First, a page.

9. Is it a bad thing if they opt for the bigger of two possible fits? No one would read all of that if they had a breakdown of fitting each helmet. As it is now their work is too long for most people to read, judging by the accuracy of the bulk of the critique their work gets.
  10. Now that you mention it, True has had significant problems with straight Shift holder + steel combos. I wonder if the shell's underbelly still causes issues even for the narrower Shift holder.
  11. You're right in that helmets can't protect against whiplash. But that's not to say there isn't substantial impact to the head where helmets can play a part in minimizing the damage, both to the skull and its contents. No helmet is concussion proof. But they are not created equal in how much they dissipate the impact to the head either. Re: the helmet has to fit for it to work discussion, the VT STAR lab actually wrote a whole article talking about the importance of fit when assessing helmet performance in the lab and how that relates to real life: https://www.helmet.beam.vt.edu/publications.html#56 As usual, the story is more nuanced than the popular discussion. Also as usual, it's still not perfect. It never is.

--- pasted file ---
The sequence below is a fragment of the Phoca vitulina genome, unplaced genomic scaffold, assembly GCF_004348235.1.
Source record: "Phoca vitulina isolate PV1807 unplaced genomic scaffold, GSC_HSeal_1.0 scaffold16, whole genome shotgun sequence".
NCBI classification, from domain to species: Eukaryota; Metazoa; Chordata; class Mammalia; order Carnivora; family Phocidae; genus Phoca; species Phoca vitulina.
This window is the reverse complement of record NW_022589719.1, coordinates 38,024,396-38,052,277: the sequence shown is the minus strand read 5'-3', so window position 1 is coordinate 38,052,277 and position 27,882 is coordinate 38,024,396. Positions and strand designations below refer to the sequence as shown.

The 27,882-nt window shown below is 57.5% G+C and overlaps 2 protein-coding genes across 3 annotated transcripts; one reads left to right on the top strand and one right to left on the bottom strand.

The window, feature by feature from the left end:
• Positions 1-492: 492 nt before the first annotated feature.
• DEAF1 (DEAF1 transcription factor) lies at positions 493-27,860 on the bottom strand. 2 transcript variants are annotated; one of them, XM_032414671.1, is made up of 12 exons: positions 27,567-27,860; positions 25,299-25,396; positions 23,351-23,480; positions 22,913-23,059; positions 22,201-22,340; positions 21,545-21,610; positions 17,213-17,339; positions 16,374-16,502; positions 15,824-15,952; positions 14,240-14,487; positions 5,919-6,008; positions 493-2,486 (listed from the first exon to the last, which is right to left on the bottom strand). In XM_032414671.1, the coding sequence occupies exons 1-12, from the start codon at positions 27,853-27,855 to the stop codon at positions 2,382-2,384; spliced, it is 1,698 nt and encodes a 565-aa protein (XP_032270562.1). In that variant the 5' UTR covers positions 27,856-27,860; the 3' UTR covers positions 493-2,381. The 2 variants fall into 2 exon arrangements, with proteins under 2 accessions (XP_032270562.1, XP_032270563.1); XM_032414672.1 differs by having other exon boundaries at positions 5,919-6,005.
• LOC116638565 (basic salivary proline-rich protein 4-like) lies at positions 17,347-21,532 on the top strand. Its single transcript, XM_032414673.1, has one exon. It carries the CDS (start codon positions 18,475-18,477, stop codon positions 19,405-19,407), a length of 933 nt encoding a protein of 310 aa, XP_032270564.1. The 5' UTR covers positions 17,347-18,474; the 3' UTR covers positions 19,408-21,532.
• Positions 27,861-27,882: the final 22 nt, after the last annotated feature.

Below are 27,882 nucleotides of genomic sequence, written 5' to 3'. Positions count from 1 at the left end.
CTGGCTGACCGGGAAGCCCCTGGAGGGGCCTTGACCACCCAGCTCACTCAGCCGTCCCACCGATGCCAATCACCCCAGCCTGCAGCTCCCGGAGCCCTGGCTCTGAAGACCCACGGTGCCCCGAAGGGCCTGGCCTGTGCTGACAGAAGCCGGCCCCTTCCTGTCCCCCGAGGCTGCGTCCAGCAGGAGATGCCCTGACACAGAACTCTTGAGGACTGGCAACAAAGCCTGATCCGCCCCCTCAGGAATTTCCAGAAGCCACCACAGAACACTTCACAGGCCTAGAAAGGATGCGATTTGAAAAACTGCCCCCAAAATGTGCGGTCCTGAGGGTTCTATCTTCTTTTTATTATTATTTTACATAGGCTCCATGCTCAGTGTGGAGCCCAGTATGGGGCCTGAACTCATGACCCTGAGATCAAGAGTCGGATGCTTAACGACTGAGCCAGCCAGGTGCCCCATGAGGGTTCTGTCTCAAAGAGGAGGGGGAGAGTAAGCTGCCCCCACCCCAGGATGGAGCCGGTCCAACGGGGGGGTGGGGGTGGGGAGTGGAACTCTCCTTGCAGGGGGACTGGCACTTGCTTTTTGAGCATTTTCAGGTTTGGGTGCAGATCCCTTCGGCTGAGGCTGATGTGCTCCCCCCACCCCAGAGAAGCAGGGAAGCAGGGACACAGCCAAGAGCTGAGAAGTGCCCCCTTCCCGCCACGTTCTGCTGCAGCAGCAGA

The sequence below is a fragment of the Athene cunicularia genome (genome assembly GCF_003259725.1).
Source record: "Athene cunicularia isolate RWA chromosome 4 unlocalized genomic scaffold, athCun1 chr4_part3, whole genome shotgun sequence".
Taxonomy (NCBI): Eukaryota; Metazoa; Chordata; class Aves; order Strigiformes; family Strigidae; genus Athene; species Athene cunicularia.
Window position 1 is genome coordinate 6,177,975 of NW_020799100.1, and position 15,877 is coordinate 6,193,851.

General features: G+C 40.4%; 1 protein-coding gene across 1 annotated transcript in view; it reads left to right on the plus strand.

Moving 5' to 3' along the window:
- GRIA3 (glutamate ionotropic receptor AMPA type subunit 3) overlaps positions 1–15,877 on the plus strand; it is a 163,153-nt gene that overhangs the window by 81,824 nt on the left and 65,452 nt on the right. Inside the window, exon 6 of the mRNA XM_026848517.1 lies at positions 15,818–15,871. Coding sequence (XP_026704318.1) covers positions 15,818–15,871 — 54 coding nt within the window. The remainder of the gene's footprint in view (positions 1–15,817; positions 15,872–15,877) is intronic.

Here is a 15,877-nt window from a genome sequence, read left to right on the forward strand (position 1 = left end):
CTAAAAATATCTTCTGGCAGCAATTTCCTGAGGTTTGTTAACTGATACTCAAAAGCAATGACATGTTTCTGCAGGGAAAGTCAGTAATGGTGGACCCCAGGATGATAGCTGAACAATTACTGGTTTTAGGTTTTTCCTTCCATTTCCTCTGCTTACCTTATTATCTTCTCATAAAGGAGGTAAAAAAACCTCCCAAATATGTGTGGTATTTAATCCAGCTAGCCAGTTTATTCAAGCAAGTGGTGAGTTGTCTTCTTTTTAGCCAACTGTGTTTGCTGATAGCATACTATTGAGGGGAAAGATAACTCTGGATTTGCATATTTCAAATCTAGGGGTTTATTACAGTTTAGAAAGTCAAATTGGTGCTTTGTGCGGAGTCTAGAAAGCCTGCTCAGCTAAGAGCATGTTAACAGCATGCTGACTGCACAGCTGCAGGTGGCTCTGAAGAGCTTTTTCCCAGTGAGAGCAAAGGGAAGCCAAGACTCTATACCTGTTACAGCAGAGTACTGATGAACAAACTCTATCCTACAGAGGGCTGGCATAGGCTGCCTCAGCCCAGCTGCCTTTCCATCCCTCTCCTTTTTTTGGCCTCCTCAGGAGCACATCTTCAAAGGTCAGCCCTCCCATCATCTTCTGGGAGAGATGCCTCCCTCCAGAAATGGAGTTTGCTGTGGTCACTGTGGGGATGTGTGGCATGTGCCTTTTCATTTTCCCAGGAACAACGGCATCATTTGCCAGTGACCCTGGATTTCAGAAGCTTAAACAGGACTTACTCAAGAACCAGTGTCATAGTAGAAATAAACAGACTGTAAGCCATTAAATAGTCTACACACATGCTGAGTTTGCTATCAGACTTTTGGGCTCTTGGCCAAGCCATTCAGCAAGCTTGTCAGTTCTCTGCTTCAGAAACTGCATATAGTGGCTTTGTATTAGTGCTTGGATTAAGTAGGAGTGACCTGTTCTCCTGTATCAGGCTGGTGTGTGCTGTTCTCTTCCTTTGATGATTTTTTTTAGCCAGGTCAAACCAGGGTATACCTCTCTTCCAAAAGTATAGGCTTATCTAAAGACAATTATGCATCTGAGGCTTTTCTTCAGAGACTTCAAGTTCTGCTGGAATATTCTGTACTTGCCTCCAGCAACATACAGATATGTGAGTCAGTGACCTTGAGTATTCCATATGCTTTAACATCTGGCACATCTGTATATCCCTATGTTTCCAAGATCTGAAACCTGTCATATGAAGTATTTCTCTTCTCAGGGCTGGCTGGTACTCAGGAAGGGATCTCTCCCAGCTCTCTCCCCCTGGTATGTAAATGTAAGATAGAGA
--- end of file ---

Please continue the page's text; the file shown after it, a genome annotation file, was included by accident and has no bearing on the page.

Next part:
12. flip12


    P46 is a Krepsified (Kreps = P28) E4. Curve wise it's closest to a P92: a heel curve that continues to curve a little less at the toe. It's about the same loft as well. It has a shaved toe but otherwise it's an E4 blade shape. There's not much P88 there except for the fact that they're both on the lower end of the lie scale.
  13. A lot of first rounders don’t make it or don’t become stars if they do. I wonder what percentage of first round picks excel in the NHL. Those expectations are quite suspect IMO.
  14. A lot of first rounders don’t make it or don’t become stars if they do. I wonder what percentage of first round picks excel in the NHL. Those expectations are quite suspect IMO.
  15. Gotcha. I wonder what the flex difference would be. How much does the top of the shaft flex?